Thursday, May 2nd 2013

ASRock Introduces A-Style Purity Sound

Onboard audio solutions, an essential yet long-overlooked part of computing, especially in this era of rich multimedia contents. In the past, the quality of these onboard audio solutions has been loathed by music lovers, while countless audiophiles mourned over bleeding ears caused by distortion. Woe no more! Everyone can dry their eyes now, because ASRock is here with music to your ears. ASRock's 8 Series motherboards will be packed with a set of various new features with the code name A-Style, which includes Purity Sound, a revolutionary audio solution for people who take audio seriously.

Purity Sound is a combination of several hardware, software audio solutions and technologies that will satisfy even the pickiest audiophiles. Including 7.1 CH HD audio with Realtek ALC1150 audio codec that supports 115dB SNR DAC, and two TI NE5532 amplifiers, one is a Differential Amplifier and the other one is a Premium Headset Amplifier which supports up to 600 ohm headphones. And there's also cap less Direct Drive technology, EMI shielding cover, PCB isolate shielding and support for DTS Connect.

With the new motherboards that support Purity Sound, users may expect more details with less distortion and the industry's highest SNR 115dB. It also provides the exact amount of oomph for bass heads to bounce to the beats, and Premium Headset Amplifier for headphiles to directly connect their high impedance headphones, such as 600 ohm headphones, without needing to buy another expensive audio amplifier or sound card.

When it comes to improving technology, ASRock never turns a blind eye to even the most trivial imperfections. Still not sure about whether audio quality matters? Try A-Style: Purity Sound. You won't have to take our word for it, listen for yourself and hear the difference!

For more product information, please visit this page.
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19 Comments on ASRock Introduces A-Style Purity Sound

#1
Jstn7477
Cool, something even better than the ALC 898 that I already "enjoy" as it is (yes, I know I can do better, but it's sufficient for me).
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#2
MxPhenom 216
Corsair Fanboy
Interesting! Could be good if it has good drivers.
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#3
Hood
Very nice, Asrock is helping push towards better on board audio, the rest will have to follow or lose market share. Good name for the new codec - ALC1150=115dB SNR - easy to remember. This is another reason to upgrade to socket H3/1150/Haswell (there's that number again!). Anyone want to buy a brand new hardly used at all Ivy Bridge system?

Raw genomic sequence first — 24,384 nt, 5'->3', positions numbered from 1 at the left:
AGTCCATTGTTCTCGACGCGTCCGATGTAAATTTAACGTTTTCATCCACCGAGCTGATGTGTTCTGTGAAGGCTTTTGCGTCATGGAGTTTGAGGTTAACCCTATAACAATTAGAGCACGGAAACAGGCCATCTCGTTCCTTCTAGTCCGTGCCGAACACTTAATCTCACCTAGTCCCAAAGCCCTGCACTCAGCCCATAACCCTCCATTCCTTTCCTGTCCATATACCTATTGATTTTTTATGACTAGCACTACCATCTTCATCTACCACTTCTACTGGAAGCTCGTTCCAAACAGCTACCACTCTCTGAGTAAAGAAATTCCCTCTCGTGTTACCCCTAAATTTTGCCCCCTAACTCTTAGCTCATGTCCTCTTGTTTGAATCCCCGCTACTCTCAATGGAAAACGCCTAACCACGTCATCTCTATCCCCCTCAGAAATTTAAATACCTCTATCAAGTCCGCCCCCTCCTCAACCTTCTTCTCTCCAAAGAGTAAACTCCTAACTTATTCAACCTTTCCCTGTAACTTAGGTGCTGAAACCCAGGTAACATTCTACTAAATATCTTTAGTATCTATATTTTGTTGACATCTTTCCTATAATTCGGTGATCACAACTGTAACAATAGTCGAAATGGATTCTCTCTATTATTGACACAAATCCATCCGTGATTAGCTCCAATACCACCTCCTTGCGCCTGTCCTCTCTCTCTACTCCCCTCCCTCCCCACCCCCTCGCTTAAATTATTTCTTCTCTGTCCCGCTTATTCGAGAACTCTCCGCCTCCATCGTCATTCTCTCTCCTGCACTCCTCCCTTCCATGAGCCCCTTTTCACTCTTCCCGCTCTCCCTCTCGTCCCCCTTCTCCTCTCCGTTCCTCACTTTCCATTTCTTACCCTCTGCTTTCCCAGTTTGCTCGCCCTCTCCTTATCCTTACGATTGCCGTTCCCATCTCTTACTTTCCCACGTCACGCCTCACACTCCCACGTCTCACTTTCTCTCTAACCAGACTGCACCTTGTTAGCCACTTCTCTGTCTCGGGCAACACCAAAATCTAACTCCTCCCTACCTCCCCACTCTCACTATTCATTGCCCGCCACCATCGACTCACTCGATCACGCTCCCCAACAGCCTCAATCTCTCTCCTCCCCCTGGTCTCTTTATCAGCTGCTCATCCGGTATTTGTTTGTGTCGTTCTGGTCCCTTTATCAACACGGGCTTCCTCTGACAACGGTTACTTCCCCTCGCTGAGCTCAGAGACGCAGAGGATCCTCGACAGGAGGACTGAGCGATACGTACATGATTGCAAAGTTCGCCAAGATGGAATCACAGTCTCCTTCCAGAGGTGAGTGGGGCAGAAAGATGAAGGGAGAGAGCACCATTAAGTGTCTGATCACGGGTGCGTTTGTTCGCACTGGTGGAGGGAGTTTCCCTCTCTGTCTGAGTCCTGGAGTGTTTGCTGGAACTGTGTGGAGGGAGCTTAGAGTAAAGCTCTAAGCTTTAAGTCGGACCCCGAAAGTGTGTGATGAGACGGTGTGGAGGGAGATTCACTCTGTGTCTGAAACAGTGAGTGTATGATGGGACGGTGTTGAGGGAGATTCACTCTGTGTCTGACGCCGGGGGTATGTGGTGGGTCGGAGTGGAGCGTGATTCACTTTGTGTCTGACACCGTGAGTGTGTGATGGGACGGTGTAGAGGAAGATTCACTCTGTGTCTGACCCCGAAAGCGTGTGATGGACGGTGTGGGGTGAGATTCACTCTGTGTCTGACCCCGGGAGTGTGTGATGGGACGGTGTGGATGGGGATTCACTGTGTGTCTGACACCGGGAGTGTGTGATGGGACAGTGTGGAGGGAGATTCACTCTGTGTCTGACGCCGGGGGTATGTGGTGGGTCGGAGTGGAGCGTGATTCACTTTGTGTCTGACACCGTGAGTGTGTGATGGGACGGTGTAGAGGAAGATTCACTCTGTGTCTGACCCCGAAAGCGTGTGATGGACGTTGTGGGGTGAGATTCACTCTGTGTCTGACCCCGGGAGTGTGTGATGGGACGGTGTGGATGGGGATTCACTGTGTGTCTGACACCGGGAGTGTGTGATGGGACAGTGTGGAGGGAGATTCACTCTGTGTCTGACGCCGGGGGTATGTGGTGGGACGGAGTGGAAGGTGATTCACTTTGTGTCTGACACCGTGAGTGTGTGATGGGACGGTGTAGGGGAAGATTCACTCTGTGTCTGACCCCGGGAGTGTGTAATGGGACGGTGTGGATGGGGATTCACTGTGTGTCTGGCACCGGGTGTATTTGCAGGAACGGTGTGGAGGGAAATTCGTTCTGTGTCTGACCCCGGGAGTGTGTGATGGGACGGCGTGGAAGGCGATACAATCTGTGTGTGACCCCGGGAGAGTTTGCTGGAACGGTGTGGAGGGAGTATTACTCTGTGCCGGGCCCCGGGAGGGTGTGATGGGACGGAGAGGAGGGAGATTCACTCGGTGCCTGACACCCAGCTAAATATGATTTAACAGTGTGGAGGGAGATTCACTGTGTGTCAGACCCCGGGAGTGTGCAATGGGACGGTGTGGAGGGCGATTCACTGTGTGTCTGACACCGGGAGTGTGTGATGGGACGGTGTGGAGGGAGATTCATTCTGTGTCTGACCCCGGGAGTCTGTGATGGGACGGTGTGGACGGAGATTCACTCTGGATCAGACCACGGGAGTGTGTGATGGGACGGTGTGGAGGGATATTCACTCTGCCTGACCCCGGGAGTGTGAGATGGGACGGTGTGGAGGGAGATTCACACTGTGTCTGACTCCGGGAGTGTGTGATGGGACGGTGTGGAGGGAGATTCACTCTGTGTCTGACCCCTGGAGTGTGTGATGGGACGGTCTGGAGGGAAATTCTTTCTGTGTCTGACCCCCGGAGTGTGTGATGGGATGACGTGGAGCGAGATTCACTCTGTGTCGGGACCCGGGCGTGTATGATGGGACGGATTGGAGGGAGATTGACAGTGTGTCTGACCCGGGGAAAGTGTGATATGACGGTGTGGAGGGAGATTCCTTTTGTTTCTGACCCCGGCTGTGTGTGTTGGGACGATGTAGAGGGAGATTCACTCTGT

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#4
bim27142
This looks (or sounds) promising...
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#5
NeoXF
by: Jstn7477
Cool, something even better than the ALC 898 that I already "enjoy" as it is (yes, I know I can do better, but it's sufficient for me).
Just what I was about to say... The ALC 898 was already so much better than most audio add-in cards out there, they looked pathetic... now even more so. Looking forward to this chipset on my S1150/FM3 build.
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#6
jagd
Interesting ,did you look to headset amplifier ? It says front audio ,i hpe it means front output is as powerful as back headphone output ( generally front panel outputs are weaker than backside outputs to my knowledge ) .
A review when motherboard released will be helpful :toast:
Posted on Reply
#7
de.das.dude
Pro Indian Modder
by: Jstn7477
Cool, something even better than the ALC 898 that I already "enjoy" as it is (yes, I know I can do better, but it's sufficient for me).
alc898 rocks!
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#8
omnimodis78
by: Jstn7477
Cool, something even better than the ALC 898 that I already "enjoy" as it is (yes, I know I can do better, but it's sufficient for me).
That chip is a hit and miss, it would appear. Fantastic onboard sound, when it works... but sadly it's a gamble when you get a board with that chip. A friend's Z77 Extreme4 board came with a bad one. We went as far as contacting ASRock in Taiwan and managed to speak to one of the engineers who told us that they get more complaints about the ALC 898 than any other parts - and so do other manufacturers who use that chip. His problem (as is the case with most other people) is the popping sound. No way around it, we were told, but to send the board back and get a new one. Funny thing is that when the engineer was told about the problem, he let out a long sigh...I knew right away that this is a well-known issue even to the them. So let's hope that this new chip is better as it seems that they focused on more than just paper specs. :toast:
Posted on Reply
#9
Jstn7477
by: omnimodis78
That chip is a hit and miss, it would appear. Fantastic onboard sound, when it works... but sadly it's a gamble when you get a board with that chip. A friend's Z77 Extreme4 board came with a bad one. We went as far as contacting ASRock in Taiwan and managed to speak to one of the engineers who told us that they get more complaints about the ALC 898 than any other parts - and so do other manufacturers who use that chip. His problem (as is the case with most other people) is the popping sound. No way around it, we were told, but to send the board back and get a new one. Funny thing is that when the engineer was told about the problem, he let out a long sigh...I knew right away that this is a well-known issue even to the them. So let's hope that this new chip is better as it seems that they focused on more than just paper specs. :toast: